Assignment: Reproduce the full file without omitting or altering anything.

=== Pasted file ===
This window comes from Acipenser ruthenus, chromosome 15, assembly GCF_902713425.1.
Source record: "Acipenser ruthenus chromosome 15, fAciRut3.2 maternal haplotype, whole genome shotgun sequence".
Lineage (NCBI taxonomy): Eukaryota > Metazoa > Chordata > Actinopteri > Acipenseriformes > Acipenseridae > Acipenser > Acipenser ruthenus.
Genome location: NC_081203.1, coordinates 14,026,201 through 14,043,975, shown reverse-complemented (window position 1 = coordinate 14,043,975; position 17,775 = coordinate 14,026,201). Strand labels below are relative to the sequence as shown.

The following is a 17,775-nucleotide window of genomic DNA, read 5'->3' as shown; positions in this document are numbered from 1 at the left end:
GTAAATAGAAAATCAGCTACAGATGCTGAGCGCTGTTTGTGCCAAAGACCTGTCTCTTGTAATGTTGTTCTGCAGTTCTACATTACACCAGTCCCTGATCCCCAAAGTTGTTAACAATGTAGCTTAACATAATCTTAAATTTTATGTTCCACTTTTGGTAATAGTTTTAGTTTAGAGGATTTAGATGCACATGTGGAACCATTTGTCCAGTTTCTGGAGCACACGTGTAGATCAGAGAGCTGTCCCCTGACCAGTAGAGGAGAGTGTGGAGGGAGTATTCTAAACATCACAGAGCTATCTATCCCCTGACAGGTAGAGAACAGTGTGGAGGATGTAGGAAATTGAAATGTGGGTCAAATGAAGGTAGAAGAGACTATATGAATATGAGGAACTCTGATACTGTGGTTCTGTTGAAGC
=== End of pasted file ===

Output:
This window comes from Acipenser ruthenus, chromosome 15, assembly GCF_902713425.1.
Source record: "Acipenser ruthenus chromosome 15, fAciRut3.2 maternal haplotype, whole genome shotgun sequence".
Lineage (NCBI taxonomy): Eukaryota > Metazoa > Chordata > Actinopteri > Acipenseriformes > Acipenseridae > Acipenser > Acipenser ruthenus.
Genome location: NC_081203.1, coordinates 14,026,201 through 14,043,975, shown reverse-complemented (window position 1 = coordinate 14,043,975; position 17,775 = coordinate 14,026,201). Strand labels below are relative to the sequence as shown.

The following is a 17,775-nucleotide window of genomic DNA, read 5'->3' as shown; positions in this document are numbered from 1 at the left end:
GTAAATAGAAAATCAGCTACAGATGCTGAGCGCTGTTTGTGCCAAAGACCTGTCTCTTGTAATGTTGTTCTGCAGTTCTACATTACACCAGTCCCTGATCCCCAAAGTTGTTAACAATGTAGCTTAACATAATCTTAAATTTTATGTTCCACTTTTGGTAATAGTTTTAGTTTAGAGGATTTAGATGCACATGTGGAACCATTTGTCCAGTTTCTGGAGCACACGTGTAGATCAGAGAGCTGTCCCCTGACCAGTAGAGGAGAGTGTGGAGGGAGTATTCTAAACATCACAGAGCTATCTATCCCCTGACAGGTAGAGAACAGTGTGGAGGATGTAGGAAATTGAAATGTGGGTCAAATGAAGGTAGAAGAGACTATATGAATATGAGGAACTCTGATACTGTGGTTCTGTTGAAGC